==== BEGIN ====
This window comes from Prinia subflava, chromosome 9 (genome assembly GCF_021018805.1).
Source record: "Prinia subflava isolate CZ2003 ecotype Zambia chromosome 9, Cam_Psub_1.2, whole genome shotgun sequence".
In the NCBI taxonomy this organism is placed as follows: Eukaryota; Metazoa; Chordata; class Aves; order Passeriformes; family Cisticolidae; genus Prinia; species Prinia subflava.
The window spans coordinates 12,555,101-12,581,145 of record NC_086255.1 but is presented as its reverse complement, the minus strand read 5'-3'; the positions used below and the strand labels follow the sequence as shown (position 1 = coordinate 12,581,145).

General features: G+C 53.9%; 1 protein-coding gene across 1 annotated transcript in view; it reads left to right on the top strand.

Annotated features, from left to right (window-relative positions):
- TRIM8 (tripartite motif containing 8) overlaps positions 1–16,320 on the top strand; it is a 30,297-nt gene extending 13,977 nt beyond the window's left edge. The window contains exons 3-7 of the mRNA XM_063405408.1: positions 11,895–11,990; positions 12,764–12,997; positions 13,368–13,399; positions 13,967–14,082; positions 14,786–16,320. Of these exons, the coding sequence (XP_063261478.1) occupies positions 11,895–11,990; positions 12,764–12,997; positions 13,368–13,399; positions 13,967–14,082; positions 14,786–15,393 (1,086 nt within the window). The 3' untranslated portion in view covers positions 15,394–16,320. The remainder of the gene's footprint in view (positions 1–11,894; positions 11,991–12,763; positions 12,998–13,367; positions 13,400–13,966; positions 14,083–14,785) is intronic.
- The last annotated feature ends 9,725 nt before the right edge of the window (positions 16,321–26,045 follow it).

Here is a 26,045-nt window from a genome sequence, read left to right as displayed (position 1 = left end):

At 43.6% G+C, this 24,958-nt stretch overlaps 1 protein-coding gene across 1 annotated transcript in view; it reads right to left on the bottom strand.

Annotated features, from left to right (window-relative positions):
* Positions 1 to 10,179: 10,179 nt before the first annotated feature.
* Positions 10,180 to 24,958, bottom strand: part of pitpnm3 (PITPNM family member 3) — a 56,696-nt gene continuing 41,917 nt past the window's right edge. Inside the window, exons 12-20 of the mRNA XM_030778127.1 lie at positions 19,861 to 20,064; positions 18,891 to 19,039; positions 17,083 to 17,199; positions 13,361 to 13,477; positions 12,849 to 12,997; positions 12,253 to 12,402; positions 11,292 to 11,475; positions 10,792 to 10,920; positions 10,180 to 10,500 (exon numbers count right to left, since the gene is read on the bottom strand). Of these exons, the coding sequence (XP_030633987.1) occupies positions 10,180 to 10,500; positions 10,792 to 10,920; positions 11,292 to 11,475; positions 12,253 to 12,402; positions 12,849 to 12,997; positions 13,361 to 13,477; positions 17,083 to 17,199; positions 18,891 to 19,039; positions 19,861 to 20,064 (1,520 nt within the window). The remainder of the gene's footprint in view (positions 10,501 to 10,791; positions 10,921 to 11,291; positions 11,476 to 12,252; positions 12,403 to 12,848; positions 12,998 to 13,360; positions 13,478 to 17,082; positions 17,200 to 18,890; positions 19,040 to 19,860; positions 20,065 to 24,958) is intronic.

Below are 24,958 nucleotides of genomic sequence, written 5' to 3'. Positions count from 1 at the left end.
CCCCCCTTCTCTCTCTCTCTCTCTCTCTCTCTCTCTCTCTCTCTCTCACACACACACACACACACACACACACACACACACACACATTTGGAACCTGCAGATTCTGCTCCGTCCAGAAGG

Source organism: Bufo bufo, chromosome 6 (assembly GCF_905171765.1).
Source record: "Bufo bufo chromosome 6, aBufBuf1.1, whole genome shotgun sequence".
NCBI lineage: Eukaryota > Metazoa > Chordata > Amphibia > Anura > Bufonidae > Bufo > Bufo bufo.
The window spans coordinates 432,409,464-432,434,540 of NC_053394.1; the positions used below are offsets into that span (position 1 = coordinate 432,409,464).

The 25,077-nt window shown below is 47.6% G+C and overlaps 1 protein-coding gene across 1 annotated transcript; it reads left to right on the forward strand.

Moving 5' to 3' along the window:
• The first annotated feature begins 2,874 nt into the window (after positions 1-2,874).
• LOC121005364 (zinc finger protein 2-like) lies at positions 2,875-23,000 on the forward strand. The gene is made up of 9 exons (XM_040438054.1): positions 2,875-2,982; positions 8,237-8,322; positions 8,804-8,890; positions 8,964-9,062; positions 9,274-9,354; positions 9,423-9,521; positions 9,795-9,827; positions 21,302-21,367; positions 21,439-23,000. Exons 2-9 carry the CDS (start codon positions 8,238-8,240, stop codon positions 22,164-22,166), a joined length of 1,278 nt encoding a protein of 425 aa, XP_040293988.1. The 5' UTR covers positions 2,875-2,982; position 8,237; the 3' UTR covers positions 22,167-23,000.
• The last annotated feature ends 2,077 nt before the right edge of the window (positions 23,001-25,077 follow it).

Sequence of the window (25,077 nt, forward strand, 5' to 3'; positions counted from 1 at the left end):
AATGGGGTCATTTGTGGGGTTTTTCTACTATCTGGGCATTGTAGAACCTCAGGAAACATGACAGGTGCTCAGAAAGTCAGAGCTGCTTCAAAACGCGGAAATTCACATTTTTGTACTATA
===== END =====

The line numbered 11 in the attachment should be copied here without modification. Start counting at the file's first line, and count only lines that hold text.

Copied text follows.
Annotated features, from left to right (window-relative positions):